From the Zen perspective, creativity may result in artistic o r partial satori. This experience is more limited than the satori of the Zen man which "covers the totality of his being." (Herrigel.) It is, nonetheless, the supreme moment for the artist. This kind of experience, though rare and indelible, is not uncommon. Quarterback Brodie relates:
Sometimes in the heat o f a game a player's perception improves dramatically. A t times I experience a kind of clarity that I've never seen described in any football story; sometimes this seems to slow way down, as if everyone were moving in slow motion. It seems as if I have all the time in the world to watch the receivers run their patterns, and yet I know the defensive line is coming at me just as fast as ever, and yet the whole thing seems like a movie or a dance in slow motion. It's (Smith.) beautiful.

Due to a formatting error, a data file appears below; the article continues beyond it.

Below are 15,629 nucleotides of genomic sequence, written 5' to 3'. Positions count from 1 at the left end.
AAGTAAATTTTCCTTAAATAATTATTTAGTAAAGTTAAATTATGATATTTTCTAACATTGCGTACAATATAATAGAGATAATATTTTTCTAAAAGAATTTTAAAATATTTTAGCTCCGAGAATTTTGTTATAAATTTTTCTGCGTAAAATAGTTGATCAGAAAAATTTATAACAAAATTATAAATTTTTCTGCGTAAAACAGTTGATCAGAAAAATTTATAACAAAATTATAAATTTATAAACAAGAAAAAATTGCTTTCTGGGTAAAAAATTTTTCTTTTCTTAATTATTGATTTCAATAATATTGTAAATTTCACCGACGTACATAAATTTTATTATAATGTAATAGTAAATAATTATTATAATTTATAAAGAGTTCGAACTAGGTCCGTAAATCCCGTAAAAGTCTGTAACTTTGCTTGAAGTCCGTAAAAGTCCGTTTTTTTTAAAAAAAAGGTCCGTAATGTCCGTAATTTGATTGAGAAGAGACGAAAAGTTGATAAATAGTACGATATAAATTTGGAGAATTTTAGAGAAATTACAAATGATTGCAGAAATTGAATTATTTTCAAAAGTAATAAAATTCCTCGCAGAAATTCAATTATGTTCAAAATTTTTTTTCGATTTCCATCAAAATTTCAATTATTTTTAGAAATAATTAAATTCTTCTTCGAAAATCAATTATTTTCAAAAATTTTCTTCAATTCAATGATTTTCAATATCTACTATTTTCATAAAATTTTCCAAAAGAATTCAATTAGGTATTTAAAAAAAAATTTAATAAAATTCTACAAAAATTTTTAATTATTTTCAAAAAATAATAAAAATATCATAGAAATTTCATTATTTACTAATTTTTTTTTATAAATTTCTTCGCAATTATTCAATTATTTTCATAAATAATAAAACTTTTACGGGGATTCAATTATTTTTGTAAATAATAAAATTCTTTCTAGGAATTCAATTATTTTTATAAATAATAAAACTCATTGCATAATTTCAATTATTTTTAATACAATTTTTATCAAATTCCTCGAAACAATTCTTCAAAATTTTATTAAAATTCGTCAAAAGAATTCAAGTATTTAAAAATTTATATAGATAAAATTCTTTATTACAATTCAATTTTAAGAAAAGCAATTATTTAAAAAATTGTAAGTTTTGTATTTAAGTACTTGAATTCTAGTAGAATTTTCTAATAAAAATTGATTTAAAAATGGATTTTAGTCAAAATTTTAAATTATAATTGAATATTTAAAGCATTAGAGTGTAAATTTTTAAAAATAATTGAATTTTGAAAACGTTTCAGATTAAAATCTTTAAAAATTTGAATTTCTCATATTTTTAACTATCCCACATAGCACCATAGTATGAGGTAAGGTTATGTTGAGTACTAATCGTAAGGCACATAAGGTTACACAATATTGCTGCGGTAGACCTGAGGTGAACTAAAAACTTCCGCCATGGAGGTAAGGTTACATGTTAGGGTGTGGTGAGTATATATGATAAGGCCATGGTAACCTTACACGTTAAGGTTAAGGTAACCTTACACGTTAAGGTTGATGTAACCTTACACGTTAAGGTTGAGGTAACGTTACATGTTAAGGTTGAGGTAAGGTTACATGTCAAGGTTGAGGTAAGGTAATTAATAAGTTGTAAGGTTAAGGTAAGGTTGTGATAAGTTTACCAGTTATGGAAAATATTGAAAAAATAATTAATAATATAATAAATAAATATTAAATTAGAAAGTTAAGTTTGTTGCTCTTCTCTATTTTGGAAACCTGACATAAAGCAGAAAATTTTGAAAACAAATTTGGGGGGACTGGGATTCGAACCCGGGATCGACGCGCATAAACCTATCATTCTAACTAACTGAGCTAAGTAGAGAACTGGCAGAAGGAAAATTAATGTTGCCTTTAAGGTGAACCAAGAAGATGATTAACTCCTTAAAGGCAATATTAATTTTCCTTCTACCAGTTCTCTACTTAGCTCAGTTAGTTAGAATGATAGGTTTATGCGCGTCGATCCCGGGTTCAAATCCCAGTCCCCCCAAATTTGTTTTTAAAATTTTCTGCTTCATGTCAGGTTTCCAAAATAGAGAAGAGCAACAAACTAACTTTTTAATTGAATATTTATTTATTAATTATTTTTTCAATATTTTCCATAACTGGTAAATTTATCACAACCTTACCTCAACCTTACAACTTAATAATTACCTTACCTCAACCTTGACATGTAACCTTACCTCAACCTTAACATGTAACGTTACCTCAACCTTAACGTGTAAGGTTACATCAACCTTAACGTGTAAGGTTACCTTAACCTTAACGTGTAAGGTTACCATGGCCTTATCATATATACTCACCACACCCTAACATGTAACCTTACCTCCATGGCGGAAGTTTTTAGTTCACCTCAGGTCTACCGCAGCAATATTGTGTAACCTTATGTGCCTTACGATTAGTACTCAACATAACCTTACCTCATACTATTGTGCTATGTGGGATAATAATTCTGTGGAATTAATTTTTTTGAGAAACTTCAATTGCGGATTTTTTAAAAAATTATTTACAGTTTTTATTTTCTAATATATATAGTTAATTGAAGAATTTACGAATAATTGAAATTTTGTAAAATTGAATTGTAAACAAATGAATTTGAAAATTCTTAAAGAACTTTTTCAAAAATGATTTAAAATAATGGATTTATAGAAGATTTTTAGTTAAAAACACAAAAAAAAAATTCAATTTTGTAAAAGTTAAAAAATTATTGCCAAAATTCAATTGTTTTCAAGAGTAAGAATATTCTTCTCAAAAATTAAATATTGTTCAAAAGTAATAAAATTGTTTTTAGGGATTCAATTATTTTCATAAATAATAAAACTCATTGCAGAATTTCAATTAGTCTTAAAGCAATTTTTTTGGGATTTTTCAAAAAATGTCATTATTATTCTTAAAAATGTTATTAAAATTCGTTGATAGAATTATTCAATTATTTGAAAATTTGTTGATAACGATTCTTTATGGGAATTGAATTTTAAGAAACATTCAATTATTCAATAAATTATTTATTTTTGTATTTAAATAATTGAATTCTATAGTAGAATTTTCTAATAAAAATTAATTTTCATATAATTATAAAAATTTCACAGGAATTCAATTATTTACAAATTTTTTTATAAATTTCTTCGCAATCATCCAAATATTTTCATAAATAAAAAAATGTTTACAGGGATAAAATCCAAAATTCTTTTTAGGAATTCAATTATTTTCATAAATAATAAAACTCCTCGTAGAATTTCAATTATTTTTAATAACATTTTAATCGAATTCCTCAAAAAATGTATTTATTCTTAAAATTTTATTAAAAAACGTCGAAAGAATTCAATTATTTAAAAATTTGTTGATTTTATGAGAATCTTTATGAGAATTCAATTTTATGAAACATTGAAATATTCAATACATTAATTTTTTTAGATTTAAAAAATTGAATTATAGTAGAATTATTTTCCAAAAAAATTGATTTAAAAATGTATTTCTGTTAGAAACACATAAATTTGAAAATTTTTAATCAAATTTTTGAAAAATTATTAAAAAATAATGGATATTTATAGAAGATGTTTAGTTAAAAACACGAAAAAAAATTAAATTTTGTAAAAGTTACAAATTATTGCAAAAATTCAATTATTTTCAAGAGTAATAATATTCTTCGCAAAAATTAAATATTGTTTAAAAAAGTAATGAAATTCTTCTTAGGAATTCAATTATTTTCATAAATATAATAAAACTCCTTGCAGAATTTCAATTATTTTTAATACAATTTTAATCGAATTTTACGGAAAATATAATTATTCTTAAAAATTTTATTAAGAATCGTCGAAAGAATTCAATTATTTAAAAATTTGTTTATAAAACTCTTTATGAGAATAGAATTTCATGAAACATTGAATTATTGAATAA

Many actors can recount situations in which they have "given up" only t o find that their performances have more originality and life than ever before. This resembles the experience of Jean Belmonte, the matador, and suggests that satori state may arise when the artist is at the end of his resources and has exhausted all efforts t o "think" his way out. He then explodes and lets go of ideas and memory, relying on something beyond his small ego-self.
I was overcome with despair. Where had I got the idea that I was a bullfighter? You've been fooling yourself, I thought. Because you had some luck in a couple of novilladas without picadors, you can do anything. . . . They say that my passes with the cape and m y work with the muleta that afternoon were a revelation o f the art o f bullfighting. I don't know and I'm not competent t o judge. I simply fought as I believe one ought t o fight, without a thought outside m y own faith (D. T. Suzuki understands this word to mean Zen Unconscious) in what I was doing. With the last bull I succeeded for the first time in my life in delivering myself body and soul to the pure joy of fighting. . . .
(D. T . Suzuki.)